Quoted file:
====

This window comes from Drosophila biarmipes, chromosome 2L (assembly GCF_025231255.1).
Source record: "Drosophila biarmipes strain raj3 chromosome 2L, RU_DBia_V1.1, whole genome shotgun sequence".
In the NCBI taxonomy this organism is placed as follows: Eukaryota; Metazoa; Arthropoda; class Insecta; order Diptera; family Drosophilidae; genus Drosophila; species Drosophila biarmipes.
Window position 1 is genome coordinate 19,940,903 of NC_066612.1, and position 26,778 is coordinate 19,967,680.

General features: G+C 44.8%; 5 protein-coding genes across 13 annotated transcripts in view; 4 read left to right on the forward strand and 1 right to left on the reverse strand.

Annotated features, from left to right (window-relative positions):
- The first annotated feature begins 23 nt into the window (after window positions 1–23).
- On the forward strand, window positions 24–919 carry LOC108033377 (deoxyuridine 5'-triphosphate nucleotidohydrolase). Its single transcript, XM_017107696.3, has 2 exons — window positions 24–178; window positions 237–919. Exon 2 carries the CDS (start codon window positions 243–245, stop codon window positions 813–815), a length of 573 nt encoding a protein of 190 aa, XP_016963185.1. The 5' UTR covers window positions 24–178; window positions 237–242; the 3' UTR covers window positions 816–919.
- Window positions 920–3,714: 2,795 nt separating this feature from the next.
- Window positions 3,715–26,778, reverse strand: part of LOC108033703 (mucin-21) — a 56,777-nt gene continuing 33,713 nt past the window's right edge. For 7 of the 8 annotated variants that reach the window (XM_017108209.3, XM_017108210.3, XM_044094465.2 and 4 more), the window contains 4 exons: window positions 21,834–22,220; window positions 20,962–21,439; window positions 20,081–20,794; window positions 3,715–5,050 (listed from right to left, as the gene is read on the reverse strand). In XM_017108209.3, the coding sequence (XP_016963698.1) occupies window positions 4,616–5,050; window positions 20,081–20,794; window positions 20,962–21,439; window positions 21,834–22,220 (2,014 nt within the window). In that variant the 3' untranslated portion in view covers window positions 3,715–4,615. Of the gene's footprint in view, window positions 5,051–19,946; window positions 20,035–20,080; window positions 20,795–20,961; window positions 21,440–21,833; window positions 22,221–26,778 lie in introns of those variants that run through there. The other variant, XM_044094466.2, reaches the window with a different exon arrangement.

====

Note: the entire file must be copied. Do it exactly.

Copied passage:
This window comes from Drosophila biarmipes, chromosome 2L (assembly GCF_025231255.1).
Source record: "Drosophila biarmipes strain raj3 chromosome 2L, RU_DBia_V1.1, whole genome shotgun sequence".
In the NCBI taxonomy this organism is placed as follows: Eukaryota; Metazoa; Arthropoda; class Insecta; order Diptera; family Drosophilidae; genus Drosophila; species Drosophila biarmipes.
Window position 1 is genome coordinate 19,940,903 of NC_066612.1, and position 26,778 is coordinate 19,967,680.

General features: G+C 44.8%; 5 protein-coding genes across 13 annotated transcripts in view; 4 read left to right on the forward strand and 1 right to left on the reverse strand.

Annotated features, from left to right (window-relative positions):
- The first annotated feature begins 23 nt into the window (after window positions 1–23).
- On the forward strand, window positions 24–919 carry LOC108033377 (deoxyuridine 5'-triphosphate nucleotidohydrolase). Its single transcript, XM_017107696.3, has 2 exons — window positions 24–178; window positions 237–919. Exon 2 carries the CDS (start codon window positions 243–245, stop codon window positions 813–815), a length of 573 nt encoding a protein of 190 aa, XP_016963185.1. The 5' UTR covers window positions 24–178; window positions 237–242; the 3' UTR covers window positions 816–919.
- Window positions 920–3,714: 2,795 nt separating this feature from the next.
- Window positions 3,715–26,778, reverse strand: part of LOC108033703 (mucin-21) — a 56,777-nt gene continuing 33,713 nt past the window's right edge. For 7 of the 8 annotated variants that reach the window (XM_017108209.3, XM_017108210.3, XM_044094465.2 and 4 more), the window contains 4 exons: window positions 21,834–22,220; window positions 20,962–21,439; window positions 20,081–20,794; window positions 3,715–5,050 (listed from right to left, as the gene is read on the reverse strand). In XM_017108209.3, the coding sequence (XP_016963698.1) occupies window positions 4,616–5,050; window positions 20,081–20,794; window positions 20,962–21,439; window positions 21,834–22,220 (2,014 nt within the window). In that variant the 3' untranslated portion in view covers window positions 3,715–4,615. Of the gene's footprint in view, window positions 5,051–19,946; window positions 20,035–20,080; window positions 20,795–20,961; window positions 21,440–21,833; window positions 22,221–26,778 lie in introns of those variants that run through there. The other variant, XM_044094466.2, reaches the window with a different exon arrangement.